By Donald Halsing
Executive Vice President Dale Hamel said student charges did not increase for this academic year. He anticipates student charges will not increase for AY23, either.
He also estimates the University received at least $30 million for COVID-19-related aid since the pandemic began, which resulted in the budget for Fiscal Year 2020-21 being “level funded” despite unexpected expenses caused by the pandemic.
Additionally, Hamel said the University’s operations budget will be scaled down over the next several years to reflect projected decreases in enrollment and to avoid raising student charges.
Hamel said the University did not raise any student charges – tuition, mandatory fees, or room costs – for AY22.
Tuition has remained at $970 per year since 2011, according to FSU’s FY21 Financial Statements and Single Audit Report. Tuition is set by the Massachusetts Board of Higher Education, according to the state’s General Laws.
The FY21 Financial Report also includes figures for mandatory fees, which were set at $10,130 for AY21.
The Board of Trustees voted to freeze fees and room rates for AY22 for day undergraduate students during their Jan. 27 meeting.
[Editor’s note: see “Board of Trustees meeting focuses on diversity, academic programming, and tuition freeze” in the Feb. 4 issue of The Gatepost for more details.]
Hamel said the Board of Trustees sets tuition and fee rates each year. “It’s actually their prerogative and responsibility to set rates – all we do is forward the recommendation.”
Hamel expects charges will not be raised for the next academic year, AY23.
He said the Board will vote on tuition and fee rates during its May 2022 meeting. “I think we’ll have a pretty good idea once we present the budget to them in late winter or in the spring.”
Hamel said, “The more you increase student charges, you’re exacerbating the problem of student enrollment.”
Freshman Ciana Dickey, a health and wellness major, said, referring to the prospect of fees not going up next year, “That’s really good, especially because it’s a state school and it’s already cheaper than most schools.”
Junior Mick Sullivan, an environmental science major, said, “Obviously, I like that – not really much else to say about it. I want to keep costs low. ... I wish they would go down.”
Freshman Evan Chin, an information technology major, said, “I feel like it’s a good opportunity for students that are new to the whole experience in college, and it’ll be easier for them to have college be affordable for them – for people that have unfortunate situations – so it’ll be more affordable.”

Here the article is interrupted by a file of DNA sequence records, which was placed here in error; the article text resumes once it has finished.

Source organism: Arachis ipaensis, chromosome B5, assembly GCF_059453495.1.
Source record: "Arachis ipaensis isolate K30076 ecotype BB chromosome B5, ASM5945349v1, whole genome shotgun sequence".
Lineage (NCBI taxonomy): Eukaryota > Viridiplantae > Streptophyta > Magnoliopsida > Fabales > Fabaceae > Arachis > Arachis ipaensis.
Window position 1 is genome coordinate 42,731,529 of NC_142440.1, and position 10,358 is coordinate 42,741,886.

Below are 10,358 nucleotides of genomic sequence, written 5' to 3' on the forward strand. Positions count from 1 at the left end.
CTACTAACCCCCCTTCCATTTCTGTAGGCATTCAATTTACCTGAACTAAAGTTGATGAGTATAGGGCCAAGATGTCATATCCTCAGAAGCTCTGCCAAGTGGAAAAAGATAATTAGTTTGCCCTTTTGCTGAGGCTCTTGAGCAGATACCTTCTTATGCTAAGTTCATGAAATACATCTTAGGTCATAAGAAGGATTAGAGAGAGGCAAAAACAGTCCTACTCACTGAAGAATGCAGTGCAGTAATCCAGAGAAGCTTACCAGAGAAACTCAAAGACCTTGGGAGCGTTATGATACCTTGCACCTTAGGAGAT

Junior Odilia Mendez, a fashion design major, said keeping fees at the same levels is good because “during the pandemic, there was that time when difficult times were arising for everybody, not just those who are already in that position.”
Junior Bailey Collins, a fashion design major, said, “I think that’s good. That helps us out, especially during stressful times, so I would be all in favor of that.”
Freshman Omar Sabally, a finance major, said, “It feels great that it’s going to stay the same.”
Hamel said two different types of enrollment decline have impacted the University’s budget.
As a result of the COVID-19 pandemic, fewer students have enrolled into the classes of 2024 and 2025. Hamel said the pandemic caused a short-term impact on enrollment, which required “one-time funds” to address “one-time issues.”
He added declining enrollment is also a “systemic issue” which needs to be addressed in the long term. “We’re approximately an institution a third smaller in terms of day undergraduate enrollments than we were at our peak.
“We need to align our expenditures with that new level of enrollment because it’s not likely – especially in the short term – that we’ll see significant enrollment changes except for decreases,” Hamel said.
Hamel anticipates enrollment will continue to decline over the next few years before it stabilizes, but expects occupancy in residence halls will increase.
He said residence hall occupancy during AY21 was at 37% of capacity, and this year, occupancy has risen to 66%.
Hamel said even though the University took in less income from resident students during FY21, “Your debt service doesn’t go away, your operating utility costs don’t go away, and so on. So, that was a pretty significant impact that year.”
Although some costs do not change depending on enrollment, Hamel said other costs went down because of enrollment decreases. Because fewer students were and are occupying residence halls, utility costs have decreased.
Hamel said he has not yet added up the specific costs of the COVID-19 pandemic to the University. However, he said requests for relief funding from federal, state, and other sources exceeded $30 million.